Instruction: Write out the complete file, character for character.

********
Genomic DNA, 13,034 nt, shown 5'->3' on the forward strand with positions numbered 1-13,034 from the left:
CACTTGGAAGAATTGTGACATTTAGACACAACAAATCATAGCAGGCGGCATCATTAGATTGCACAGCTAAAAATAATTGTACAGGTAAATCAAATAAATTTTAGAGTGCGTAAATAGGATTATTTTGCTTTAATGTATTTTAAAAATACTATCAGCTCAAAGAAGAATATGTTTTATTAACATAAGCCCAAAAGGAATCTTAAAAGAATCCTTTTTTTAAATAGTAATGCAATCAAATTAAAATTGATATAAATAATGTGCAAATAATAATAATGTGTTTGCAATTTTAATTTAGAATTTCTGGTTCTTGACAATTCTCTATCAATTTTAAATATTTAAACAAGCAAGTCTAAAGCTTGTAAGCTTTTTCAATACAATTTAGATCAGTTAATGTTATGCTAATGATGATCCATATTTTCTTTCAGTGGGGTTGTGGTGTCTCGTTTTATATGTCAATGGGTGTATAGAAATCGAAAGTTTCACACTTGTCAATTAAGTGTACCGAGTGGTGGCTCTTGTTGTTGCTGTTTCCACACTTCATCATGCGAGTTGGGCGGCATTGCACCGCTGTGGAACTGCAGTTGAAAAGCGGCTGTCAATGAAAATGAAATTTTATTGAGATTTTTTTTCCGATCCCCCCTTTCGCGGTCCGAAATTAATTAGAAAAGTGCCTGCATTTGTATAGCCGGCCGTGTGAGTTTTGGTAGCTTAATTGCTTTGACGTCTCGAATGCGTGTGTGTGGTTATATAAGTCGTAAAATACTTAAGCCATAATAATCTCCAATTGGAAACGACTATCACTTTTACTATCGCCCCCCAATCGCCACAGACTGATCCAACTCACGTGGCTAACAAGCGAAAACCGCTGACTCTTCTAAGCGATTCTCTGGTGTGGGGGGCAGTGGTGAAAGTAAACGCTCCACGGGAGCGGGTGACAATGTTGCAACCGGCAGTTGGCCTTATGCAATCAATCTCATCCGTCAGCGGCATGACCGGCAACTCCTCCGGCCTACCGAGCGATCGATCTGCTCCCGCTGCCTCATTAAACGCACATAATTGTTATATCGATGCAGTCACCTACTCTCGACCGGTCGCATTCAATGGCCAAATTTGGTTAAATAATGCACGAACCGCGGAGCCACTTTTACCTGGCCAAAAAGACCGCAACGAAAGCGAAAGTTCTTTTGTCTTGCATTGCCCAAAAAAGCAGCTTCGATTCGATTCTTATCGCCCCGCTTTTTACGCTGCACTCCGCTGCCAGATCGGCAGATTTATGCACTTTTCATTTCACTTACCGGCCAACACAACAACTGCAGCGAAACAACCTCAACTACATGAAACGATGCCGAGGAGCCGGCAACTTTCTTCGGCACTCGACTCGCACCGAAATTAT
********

Genomic DNA, 13,034 nt, shown 5'->3' on the forward strand with positions numbered 1-13,034 from the left:
CACTTGGAAGAATTGTGACATTTAGACACAACAAATCATAGCAGGCGGCATCATTAGATTGCACAGCTAAAAATAATTGTACAGGTAAATCAAATAAATTTTAGAGTGCGTAAATAGGATTATTTTGCTTTAATGTATTTTAAAAATACTATCAGCTCAAAGAAGAATATGTTTTATTAACATAAGCCCAAAAGGAATCTTAAAAGAATCCTTTTTTTAAATAGTAATGCAATCAAATTAAAATTGATATAAATAATGTGCAAATAATAATAATGTGTTTGCAATTTTAATTTAGAATTTCTGGTTCTTGACAATTCTCTATCAATTTTAAATATTTAAACAAGCAAGTCTAAAGCTTGTAAGCTTTTTCAATACAATTTAGATCAGTTAATGTTATGCTAATGATGATCCATATTTTCTTTCAGTGGGGTTGTGGTGTCTCGTTTTATATGTCAATGGGTGTATAGAAATCGAAAGTTTCACACTTGTCAATTAAGTGTACCGAGTGGTGGCTCTTGTTGTTGCTGTTTCCACACTTCATCATGCGAGTTGGGCGGCATTGCACCGCTGTGGAACTGCAGTTGAAAAGCGGCTGTCAATGAAAATGAAATTTTATTGAGATTTTTTTTCCGATCCCCCCTTTCGCGGTCCGAAATTAATTAGAAAAGTGCCTGCATTTGTATAGCCGGCCGTGTGAGTTTTGGTAGCTTAATTGCTTTGACGTCTCGAATGCGTGTGTGTGGTTATATAAGTCGTAAAATACTTAAGCCATAATAATCTCCAATTGGAAACGACTATCACTTTTACTATCGCCCCCCAATCGCCACAGACTGATCCAACTCACGTGGCTAACAAGCGAAAACCGCTGACTCTTCTAAGCGATTCTCTGGTGTGGGGGGCAGTGGTGAAAGTAAACGCTCCACGGGAGCGGGTGACAATGTTGCAACCGGCAGTTGGCCTTATGCAATCAATCTCATCCGTCAGCGGCATGACCGGCAACTCCTCCGGCCTACCGAGCGATCGATCTGCTCCCGCTGCCTCATTAAACGCACATAATTGTTATATCGATGCAGTCACCTACTCTCGACCGGTCGCATTCAATGGCCAAATTTGGTTAAATAATGCACGAACCGCGGAGCCACTTTTACCTGGCCAAAAAGACCGCAACGAAAGCGAAAGTTCTTTTGTCTTGCATTGCCCAAAAAAGCAGCTTCGATTCGATTCTTATCGCCCCGCTTTTTACGCTGCACTCCGCTGCCAGATCGGCAGATTTATGCACTTTTCATTTCACTTACCGGCCAACACAACAACTGCAGCGAAACAACCTCAACTACATGAAACGATGCCGAGGAGCCGGCAACTTTCTTCGGCACTCGACTCGCACCGAAATTAT